Caregivers are often thrust into a role for which they could not have prepared or have imagined. They must quickly become an expert and advocate for their loved one.
This was the case for Steve Schenck, whose wife, Becky, was diagnosed with Stage 4 Brain Cancer and given 12-15 months to live. Upon her diagnosis, he retired early from his job, helped to make crucial, quick medical decisions, and went on to care for her for 10 years.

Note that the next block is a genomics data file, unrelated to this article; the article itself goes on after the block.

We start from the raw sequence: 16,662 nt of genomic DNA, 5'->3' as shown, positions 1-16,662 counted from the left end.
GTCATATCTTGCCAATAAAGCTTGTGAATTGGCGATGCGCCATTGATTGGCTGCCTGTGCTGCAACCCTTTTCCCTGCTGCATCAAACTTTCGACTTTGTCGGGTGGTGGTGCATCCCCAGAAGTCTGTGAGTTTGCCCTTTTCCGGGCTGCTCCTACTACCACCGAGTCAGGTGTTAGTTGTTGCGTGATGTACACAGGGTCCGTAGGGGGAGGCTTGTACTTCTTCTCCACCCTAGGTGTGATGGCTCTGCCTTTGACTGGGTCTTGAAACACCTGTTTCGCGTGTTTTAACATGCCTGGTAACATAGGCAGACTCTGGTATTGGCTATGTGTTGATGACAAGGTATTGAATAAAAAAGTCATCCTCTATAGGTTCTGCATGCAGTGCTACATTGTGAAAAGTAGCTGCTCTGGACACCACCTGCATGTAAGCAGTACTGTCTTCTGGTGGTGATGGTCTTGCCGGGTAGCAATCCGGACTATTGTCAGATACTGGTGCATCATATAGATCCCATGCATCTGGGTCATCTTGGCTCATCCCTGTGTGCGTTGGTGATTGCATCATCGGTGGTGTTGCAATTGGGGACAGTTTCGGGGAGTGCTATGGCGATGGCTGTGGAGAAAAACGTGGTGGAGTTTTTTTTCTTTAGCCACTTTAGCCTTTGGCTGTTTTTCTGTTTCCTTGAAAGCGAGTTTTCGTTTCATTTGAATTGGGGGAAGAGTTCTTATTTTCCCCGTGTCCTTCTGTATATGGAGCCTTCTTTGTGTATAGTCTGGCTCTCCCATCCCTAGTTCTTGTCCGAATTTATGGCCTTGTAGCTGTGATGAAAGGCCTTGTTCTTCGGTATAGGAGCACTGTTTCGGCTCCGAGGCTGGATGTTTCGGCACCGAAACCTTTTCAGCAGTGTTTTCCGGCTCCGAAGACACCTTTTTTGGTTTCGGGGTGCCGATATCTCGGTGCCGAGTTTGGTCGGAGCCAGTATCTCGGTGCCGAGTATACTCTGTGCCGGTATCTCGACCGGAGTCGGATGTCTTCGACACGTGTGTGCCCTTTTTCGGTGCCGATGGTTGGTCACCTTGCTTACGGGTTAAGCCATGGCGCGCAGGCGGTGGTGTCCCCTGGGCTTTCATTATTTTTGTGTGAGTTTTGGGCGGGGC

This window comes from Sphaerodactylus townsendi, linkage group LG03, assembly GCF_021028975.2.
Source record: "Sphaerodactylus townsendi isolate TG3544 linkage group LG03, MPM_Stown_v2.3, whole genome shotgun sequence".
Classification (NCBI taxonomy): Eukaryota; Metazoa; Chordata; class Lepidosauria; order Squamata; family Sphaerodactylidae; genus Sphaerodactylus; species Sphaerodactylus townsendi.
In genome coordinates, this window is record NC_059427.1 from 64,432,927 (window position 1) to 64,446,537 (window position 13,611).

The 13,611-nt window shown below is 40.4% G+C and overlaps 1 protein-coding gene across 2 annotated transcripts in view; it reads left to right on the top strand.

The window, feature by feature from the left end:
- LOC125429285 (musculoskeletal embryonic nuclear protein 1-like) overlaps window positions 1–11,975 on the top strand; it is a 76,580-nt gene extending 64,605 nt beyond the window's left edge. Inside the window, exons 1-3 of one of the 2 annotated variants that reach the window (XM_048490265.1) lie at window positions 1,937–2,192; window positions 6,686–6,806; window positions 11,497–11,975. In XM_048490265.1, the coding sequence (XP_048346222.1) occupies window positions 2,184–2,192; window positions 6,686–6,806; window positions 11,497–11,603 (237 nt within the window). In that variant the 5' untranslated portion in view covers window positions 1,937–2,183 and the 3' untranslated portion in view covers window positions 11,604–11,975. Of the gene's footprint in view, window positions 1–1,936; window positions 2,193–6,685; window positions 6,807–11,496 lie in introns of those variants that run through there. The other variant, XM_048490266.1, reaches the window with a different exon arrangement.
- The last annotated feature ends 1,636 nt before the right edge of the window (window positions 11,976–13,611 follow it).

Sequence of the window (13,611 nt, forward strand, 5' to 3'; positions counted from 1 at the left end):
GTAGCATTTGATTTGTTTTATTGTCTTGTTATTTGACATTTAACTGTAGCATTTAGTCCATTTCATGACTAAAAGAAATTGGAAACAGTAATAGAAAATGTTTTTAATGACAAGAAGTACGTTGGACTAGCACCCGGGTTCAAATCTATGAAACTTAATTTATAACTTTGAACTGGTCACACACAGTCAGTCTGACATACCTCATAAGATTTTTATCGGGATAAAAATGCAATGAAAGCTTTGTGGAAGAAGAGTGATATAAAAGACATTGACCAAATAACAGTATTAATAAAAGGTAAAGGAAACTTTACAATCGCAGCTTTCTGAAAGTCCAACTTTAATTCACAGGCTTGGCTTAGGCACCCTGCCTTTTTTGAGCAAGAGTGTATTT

Steve acknowledges that while some may view caregiving as an obligation, it’s important to recognize that it’s a gift. He agrees with a University of California San Francisco (UCSF) Caregiving Handbook that says, “there is no work more important, more challenging or more meaningful than caring for a loved one who is ill” or dying.